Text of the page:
When I was 8, my parents put me in a chess school in the city centre for additional education. It was a state-owned school with free education.
My teacher Pavel Zhozefovich was a great person and great chess teacher who had a great passion for chess. He was the first coach of Teimour Radjabov - an Azerbaijani chess Grandmaster and former chess prodigy.
The teacher said that it is better to start around 5 or 6 years old if you want to be a professional chess player. But even though 8 years old was a little bit late to start, he took me after some examinations. In that chess school I learned everything from zero. The teacher showed me the figures and taught me what they were called. I was watching and listening with much interest. I started as a beginner and step-by-step was improving my skills. I even had chess homework and chess exercise books. I visited the school twice per week. Then we had in-school chess degree competitions. I got 4th degree on the first try. And later I got 3rd degree also on the first try but 3rd was already much more difficult to get. In Azerbaijan we use the Elo rating scale, where 4th is the lowest and 1st is the highest degree, and then you get to master and grandmaster.
At home I played a lot with my dad or my sister, or with whoever was there and could play chess. It is important to train as much as possible. Chess teaches you to sit on one place and concentrate. I find it very useful for kids who are learning to concentrate. It helps with general development and even with studying other subjects at school. Chess teaches us to see things differently: don't touch before you are sure how to move, think many steps ahead, don’t make fatal mistakes, and be careful.
Other than chess school competitions, there were also chess competitions at my middle school where 6 best chess players were selected to represent our school in inter-school-competitions. We were a chess team with 4 guys and 2 girls (my sister and me). For many years we competed and always got 1st place in the city. It was very interesting and an exciting time. I remember before each competition our team was meeting and playing against each other to train. I made many friends during that time.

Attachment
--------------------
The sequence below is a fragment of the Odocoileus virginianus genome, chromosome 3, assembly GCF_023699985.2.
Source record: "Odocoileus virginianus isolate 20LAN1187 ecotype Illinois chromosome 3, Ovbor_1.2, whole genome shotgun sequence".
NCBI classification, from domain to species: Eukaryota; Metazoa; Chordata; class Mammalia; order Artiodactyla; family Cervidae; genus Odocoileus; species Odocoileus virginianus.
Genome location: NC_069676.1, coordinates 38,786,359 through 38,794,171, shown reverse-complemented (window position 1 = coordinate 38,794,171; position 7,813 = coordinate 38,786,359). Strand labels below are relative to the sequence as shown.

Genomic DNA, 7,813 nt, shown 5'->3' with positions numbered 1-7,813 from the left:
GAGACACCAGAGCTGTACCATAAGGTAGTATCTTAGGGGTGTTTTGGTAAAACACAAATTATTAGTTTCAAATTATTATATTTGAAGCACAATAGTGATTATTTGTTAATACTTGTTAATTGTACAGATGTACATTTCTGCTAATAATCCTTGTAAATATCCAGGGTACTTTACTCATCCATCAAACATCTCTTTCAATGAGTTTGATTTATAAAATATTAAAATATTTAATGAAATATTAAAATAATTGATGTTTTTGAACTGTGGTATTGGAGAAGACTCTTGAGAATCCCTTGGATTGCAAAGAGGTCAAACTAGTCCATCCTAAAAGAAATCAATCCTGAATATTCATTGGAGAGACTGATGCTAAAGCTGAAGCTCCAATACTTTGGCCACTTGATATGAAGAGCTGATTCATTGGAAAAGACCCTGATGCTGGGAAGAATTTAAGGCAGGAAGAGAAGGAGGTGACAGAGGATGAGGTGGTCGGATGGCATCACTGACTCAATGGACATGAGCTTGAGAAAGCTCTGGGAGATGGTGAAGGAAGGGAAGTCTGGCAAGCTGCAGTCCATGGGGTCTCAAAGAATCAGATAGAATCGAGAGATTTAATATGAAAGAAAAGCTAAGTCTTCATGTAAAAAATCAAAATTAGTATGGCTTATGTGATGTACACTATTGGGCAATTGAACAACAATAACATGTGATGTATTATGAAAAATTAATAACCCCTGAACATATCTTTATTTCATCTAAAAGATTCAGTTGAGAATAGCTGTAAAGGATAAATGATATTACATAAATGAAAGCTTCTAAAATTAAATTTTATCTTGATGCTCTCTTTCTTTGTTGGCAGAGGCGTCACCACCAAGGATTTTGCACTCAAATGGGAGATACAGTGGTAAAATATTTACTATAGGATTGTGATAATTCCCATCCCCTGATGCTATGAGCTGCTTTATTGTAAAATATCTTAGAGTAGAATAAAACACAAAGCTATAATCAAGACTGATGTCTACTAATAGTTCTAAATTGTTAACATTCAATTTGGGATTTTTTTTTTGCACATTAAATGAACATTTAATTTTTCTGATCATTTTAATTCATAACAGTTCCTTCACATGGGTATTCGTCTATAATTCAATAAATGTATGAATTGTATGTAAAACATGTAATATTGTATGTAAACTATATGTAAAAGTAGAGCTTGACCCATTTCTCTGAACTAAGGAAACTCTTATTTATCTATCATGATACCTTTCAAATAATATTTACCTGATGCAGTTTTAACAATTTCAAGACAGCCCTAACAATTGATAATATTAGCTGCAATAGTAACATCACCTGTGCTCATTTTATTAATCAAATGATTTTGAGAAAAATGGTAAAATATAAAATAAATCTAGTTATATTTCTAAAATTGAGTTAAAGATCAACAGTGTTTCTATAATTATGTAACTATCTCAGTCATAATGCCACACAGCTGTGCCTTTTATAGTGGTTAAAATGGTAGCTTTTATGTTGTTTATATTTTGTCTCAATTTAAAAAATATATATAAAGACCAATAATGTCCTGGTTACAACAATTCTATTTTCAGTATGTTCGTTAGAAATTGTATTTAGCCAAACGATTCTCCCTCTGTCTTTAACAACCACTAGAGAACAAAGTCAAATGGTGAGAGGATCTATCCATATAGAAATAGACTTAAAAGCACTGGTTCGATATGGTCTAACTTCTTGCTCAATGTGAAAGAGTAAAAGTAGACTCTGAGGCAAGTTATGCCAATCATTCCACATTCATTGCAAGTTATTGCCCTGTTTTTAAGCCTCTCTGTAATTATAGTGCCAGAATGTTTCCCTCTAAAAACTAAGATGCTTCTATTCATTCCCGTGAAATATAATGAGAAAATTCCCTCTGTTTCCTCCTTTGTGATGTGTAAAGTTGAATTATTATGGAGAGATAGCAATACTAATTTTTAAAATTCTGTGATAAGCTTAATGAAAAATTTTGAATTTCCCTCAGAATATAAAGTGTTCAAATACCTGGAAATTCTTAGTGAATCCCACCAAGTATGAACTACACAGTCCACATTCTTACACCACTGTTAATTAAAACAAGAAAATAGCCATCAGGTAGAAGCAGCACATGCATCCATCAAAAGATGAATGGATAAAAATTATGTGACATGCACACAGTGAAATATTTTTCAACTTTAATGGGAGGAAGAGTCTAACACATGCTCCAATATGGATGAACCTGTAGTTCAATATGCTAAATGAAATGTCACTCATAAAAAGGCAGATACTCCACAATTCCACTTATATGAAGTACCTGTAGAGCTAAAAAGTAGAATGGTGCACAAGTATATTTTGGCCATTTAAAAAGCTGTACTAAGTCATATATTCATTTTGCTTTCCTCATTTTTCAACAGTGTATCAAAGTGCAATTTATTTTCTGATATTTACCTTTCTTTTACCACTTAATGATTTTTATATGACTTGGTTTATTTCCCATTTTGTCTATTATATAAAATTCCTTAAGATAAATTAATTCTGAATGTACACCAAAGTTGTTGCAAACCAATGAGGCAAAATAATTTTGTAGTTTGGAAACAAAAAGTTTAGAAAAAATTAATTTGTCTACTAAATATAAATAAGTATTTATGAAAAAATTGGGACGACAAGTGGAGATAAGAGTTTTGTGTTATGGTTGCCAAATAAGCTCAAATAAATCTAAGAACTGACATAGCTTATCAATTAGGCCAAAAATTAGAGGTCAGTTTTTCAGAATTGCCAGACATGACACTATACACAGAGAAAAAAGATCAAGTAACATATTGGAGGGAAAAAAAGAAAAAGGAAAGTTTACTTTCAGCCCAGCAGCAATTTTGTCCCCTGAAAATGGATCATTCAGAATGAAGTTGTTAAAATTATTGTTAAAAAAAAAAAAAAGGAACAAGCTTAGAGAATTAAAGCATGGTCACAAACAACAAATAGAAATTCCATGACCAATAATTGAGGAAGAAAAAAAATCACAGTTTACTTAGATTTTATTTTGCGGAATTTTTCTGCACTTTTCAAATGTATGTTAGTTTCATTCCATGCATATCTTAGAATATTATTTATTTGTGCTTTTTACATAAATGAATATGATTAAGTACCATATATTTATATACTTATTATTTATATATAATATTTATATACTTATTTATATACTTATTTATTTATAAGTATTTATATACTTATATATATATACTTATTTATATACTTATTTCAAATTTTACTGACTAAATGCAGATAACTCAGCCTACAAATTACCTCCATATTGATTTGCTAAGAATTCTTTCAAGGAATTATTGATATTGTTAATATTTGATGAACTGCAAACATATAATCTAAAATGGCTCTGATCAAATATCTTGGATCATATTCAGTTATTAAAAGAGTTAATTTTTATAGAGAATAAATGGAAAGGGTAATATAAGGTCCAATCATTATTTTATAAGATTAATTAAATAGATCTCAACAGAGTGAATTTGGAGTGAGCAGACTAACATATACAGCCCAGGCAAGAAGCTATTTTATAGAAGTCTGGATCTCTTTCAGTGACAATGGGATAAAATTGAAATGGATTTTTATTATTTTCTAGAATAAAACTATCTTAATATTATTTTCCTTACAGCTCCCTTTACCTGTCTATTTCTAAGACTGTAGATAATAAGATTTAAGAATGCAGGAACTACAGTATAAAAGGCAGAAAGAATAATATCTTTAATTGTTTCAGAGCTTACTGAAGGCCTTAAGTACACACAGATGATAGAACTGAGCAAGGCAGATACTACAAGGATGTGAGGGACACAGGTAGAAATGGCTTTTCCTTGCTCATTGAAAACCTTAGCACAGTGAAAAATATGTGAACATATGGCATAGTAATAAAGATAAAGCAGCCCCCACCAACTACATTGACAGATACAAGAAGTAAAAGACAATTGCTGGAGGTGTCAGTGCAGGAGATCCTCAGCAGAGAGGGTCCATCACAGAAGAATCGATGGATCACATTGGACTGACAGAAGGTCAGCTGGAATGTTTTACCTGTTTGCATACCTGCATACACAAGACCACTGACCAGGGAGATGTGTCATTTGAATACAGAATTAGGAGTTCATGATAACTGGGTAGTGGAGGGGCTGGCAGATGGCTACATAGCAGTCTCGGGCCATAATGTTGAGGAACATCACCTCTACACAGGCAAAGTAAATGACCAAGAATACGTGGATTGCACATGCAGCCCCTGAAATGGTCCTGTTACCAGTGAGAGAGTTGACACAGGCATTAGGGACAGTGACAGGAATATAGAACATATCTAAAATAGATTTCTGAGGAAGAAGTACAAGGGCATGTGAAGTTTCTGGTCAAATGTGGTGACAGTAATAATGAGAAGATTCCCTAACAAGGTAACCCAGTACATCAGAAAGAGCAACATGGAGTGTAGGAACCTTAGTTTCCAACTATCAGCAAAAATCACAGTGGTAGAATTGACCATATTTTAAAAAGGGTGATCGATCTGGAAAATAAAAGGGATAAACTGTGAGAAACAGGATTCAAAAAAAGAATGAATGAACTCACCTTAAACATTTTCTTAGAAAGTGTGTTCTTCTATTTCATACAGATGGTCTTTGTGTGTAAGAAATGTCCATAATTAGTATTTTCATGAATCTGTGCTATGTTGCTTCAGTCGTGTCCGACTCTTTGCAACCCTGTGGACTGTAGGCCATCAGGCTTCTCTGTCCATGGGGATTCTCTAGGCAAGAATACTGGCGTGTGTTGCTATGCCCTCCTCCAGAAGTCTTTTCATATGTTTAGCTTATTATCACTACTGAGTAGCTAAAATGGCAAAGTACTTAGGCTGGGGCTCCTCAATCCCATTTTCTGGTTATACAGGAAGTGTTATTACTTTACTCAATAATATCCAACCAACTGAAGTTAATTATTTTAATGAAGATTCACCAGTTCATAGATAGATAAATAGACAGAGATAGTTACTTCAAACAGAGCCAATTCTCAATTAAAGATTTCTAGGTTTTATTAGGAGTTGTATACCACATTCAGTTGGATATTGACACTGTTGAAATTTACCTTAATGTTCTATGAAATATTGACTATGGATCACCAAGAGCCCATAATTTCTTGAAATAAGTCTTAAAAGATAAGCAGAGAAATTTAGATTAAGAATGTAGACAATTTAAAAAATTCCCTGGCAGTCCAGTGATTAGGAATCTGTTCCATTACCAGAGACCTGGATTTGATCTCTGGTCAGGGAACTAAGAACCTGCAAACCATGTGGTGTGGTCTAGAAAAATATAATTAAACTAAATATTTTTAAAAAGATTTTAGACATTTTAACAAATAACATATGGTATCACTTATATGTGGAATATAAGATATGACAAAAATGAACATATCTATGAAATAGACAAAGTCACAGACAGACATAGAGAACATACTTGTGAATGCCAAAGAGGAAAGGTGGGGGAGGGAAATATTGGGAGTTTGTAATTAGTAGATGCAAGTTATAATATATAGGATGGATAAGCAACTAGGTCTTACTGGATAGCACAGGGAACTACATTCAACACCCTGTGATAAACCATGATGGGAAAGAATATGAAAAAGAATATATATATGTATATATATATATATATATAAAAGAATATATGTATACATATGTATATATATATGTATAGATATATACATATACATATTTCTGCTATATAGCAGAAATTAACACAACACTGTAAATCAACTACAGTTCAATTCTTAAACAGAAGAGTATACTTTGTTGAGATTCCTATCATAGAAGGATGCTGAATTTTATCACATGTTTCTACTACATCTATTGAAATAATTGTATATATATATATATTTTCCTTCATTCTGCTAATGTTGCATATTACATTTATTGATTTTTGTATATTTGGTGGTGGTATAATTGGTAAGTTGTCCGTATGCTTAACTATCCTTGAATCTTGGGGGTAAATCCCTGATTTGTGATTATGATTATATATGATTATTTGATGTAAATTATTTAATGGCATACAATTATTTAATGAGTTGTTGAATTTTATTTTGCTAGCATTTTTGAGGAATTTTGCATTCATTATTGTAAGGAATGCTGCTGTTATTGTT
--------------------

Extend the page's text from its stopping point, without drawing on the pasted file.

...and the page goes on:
I remember once there was a competition held in another school. After all the games were over I was the last to play against a guy from another school. It was already too late and even our teacher who had to look after us, had to leave home. I didn't want to give up till the end. Everyone was telling me to come on, just leave it. But I fought till the end although it was late and after I did it I was screaming: I did it!!! I won!! So… never give up! :D
Later, after my teacher knew that I’d been to China, every time I met him he asked if I knew how to play Chinese chess (it’s different than International chess) and unfortunately I had no idea. But he was so interested that kept asking all the time and couldn’t stop talking about Chinese chess :D Maybe I should go back to China to learn it!
I find chess very interesting and it's a pity that I quit professional training some years ago. It takes a lot of time and practice to continue to play well at chess! But I still like playing sometimes even today, though I’m a little out of practice. It is a good hobby and I’m happy I had a chance to learn this interesting game, which counts as a sport, by the way. In fact, in Azerbaijan, chess is one of the most popular sports. It became popular when the Soviets started chess schools in the 1920s, and has only gotten more popular since then. Garry Kasparov - a chess Grandmaster, former World Chess Champion, writer, and political activist, considered by many to be the greatest chess player of all time, was born in Baku also. He was one of my inspirations for learning to play chess.
Let's play a game of chess? E2 - E4 :D